2. Yet it is not enough to observe these things in the miracles of Christ. Let us interrogate the miracles themselves, what they tell us about Christ: for they have a tongue of their own, if they can be understood. For since Christ is himself the Word of God, even the act of the Word is a word to us. Therefore as to this miracle, since we have heard how great it is, let us also search how profound it is; let us not only be delighted with its surface, but let us also seek to know its depth. This miracle, which we admire on the outside, has something within. We have seen, we have looked at something great, something glorious, and altogether divine, which could be performed only by God: we have praised the doer for the deed. But just as, if we were to inspect a beautiful writing somewhere, it would not suffice for us to praise the hand of the writer, because he formed the letters even, equal and elegant, if we did not also read the information he conveyed to us by those letters; so, he who merely inspects this deed may be delighted with its beauty to admire the doer: but he who understands does, as it were, read it. For a picture is looked at in a different way from that in which a writing is looked at. When thou hast seen a picture, to have seen and praised it is the whole thing; when thou sees a writing, this is not the whole, since thou art reminded also to read it. Moreover, when thou sees a writing, if it chance that thou cannot read, you say, “What do we think that to be which is here written?” You ask what it is, when already you see it to be something. He of whom you seek to be informed what it is that you have seen, will show you another thing. He has other eyes than you have. Do you not alike see the form of the letters? But yet you do not alike understand the signs. Well, you see and praise; but he sees, praises, reads, and understands. Therefore, since we have seen and praised, let us also read and understand.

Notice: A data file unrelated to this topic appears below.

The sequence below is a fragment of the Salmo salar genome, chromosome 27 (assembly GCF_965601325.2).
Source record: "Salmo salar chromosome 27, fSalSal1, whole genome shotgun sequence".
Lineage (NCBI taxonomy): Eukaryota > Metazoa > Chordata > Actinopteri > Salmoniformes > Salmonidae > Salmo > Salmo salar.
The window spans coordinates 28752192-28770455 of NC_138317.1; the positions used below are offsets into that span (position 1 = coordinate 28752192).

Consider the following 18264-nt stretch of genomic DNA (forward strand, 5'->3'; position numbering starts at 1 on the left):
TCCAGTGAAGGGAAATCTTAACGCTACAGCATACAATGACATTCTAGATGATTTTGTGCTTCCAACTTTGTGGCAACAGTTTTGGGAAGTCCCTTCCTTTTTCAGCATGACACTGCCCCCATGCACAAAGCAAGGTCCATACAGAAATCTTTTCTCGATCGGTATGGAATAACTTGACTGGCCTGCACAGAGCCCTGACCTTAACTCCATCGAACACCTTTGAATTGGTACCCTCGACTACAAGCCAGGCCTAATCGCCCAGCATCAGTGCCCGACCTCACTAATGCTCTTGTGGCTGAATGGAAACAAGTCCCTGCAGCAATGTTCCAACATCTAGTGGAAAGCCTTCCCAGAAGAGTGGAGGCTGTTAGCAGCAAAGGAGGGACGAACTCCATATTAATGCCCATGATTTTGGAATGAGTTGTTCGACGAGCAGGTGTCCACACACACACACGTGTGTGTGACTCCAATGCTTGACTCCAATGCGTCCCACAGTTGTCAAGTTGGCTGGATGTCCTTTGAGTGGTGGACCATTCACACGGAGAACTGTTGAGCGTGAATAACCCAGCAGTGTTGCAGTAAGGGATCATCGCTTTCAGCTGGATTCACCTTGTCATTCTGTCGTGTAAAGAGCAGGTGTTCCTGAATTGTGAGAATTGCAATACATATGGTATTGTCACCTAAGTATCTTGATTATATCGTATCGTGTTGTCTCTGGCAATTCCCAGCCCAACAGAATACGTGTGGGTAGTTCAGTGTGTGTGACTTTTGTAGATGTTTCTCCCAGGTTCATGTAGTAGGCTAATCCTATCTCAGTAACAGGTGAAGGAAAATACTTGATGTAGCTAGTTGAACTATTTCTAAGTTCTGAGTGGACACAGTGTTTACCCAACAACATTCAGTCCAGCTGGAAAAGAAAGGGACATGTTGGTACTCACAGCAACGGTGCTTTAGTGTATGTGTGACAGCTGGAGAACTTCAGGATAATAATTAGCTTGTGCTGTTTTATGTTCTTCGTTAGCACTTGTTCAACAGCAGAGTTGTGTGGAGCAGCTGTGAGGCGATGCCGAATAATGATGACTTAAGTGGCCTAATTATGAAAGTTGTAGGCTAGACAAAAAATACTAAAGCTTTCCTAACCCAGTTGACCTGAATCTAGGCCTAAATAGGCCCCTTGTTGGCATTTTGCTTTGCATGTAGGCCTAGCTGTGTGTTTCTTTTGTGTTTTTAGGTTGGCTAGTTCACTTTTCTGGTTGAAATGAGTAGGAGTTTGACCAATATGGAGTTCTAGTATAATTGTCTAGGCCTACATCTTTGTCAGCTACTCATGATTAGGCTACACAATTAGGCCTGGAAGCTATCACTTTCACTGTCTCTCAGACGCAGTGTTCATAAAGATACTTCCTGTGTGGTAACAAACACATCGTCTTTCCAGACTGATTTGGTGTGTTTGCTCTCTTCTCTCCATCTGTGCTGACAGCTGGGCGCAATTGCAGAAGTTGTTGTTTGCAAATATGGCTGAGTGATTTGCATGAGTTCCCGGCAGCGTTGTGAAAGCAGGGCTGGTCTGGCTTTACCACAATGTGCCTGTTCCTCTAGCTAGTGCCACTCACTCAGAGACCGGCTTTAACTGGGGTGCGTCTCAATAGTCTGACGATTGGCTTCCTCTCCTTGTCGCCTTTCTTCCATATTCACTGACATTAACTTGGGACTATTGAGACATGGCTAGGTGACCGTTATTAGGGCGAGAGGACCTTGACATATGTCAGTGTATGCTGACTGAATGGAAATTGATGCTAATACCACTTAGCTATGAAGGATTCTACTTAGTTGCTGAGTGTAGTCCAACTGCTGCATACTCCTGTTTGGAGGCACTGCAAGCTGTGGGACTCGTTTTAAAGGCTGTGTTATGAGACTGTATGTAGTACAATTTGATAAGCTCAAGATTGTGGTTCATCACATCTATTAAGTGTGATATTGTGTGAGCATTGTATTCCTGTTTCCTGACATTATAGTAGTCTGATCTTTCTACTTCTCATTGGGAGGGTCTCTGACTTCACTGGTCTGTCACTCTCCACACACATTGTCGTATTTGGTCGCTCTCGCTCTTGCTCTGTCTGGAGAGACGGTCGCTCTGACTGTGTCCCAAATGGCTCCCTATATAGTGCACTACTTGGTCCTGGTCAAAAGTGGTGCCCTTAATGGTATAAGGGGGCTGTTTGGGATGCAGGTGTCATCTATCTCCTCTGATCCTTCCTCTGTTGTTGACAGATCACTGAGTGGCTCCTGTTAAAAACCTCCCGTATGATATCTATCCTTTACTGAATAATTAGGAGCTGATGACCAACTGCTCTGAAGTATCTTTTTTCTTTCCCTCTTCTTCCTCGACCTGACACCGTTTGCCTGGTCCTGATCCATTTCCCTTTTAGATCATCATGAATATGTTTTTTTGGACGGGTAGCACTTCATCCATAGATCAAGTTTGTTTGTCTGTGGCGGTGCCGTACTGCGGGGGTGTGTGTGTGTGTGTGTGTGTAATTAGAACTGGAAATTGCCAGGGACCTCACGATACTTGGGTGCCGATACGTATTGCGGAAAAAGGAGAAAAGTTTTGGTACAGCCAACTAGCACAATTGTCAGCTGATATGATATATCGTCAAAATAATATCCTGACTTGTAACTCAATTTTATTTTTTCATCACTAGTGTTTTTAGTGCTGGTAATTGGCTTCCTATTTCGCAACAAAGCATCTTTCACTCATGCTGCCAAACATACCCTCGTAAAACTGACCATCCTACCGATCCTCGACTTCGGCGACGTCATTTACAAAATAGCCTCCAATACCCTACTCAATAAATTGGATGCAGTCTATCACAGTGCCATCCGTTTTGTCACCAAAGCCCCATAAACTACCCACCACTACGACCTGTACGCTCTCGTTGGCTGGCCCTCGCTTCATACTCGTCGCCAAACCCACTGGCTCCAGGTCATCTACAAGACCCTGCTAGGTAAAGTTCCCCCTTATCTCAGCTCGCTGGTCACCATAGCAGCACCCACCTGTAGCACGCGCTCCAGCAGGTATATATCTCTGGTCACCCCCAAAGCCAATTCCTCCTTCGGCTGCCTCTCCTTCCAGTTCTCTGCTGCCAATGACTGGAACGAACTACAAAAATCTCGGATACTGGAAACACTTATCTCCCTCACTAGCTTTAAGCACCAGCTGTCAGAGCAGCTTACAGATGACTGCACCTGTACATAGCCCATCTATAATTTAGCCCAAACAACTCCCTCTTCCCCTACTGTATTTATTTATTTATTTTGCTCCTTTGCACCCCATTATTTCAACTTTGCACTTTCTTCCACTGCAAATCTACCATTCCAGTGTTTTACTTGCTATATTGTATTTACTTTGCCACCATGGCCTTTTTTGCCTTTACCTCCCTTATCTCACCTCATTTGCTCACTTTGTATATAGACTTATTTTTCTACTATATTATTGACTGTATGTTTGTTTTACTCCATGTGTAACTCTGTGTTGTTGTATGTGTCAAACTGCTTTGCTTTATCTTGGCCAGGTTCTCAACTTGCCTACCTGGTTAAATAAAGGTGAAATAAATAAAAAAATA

3. The Lord on the mount: much rather let us understand that the Lord on the mount is the Word on high. Accordingly, what was done on the mount does not, as it were, lie low nor is to be cursorily passed by, but must be looked up to. He saw the multitude, knew them to be hungering, mercifully fed them: not only in virtue of his goodness, but also of his power. For what would mere goodness avail, where there was not bread with which to feed the hungry crowd? Did not power attend upon goodness, that crowd had remained fasting and hungry. In short, the disciples also, who were with the Lord, and hungry, themselves wished to feed the multitudes, that they might not remain empty, but had not wherewithal to feed them. The Lord asked whence they might buy bread to feed the multitude. And the scripture says: “But this he said, proving him;” namely, the disciple Philip of whom he had asked; “For he himself knew what he would do.” Of what advantage then was it to prove him, unless to show the disciple’s ignorance? And, perhaps, in showing the disciple’s ignorance he signified something more. This will appear, then, when the sacrament of the five loaves itself will begin to speak to us, and to intimate its meaning: for there we shall see why the Lord in this act wished to exhibit the disciple’s ignorance, by asking what he himself knew. For we sometimes ask what we do not know, that, being willing to hear, we may learn; sometimes we ask what we do know, wishing to learn whether he whom we ask also knows. The Lord knew both the one and the other; knew both what he asked, for he knew what himself would do; and he also knew in like manner that Philip knew not this. Why then did he ask, but to show Philip’s ignorance? And why he did this, we shall, as I have said, understand afterwards.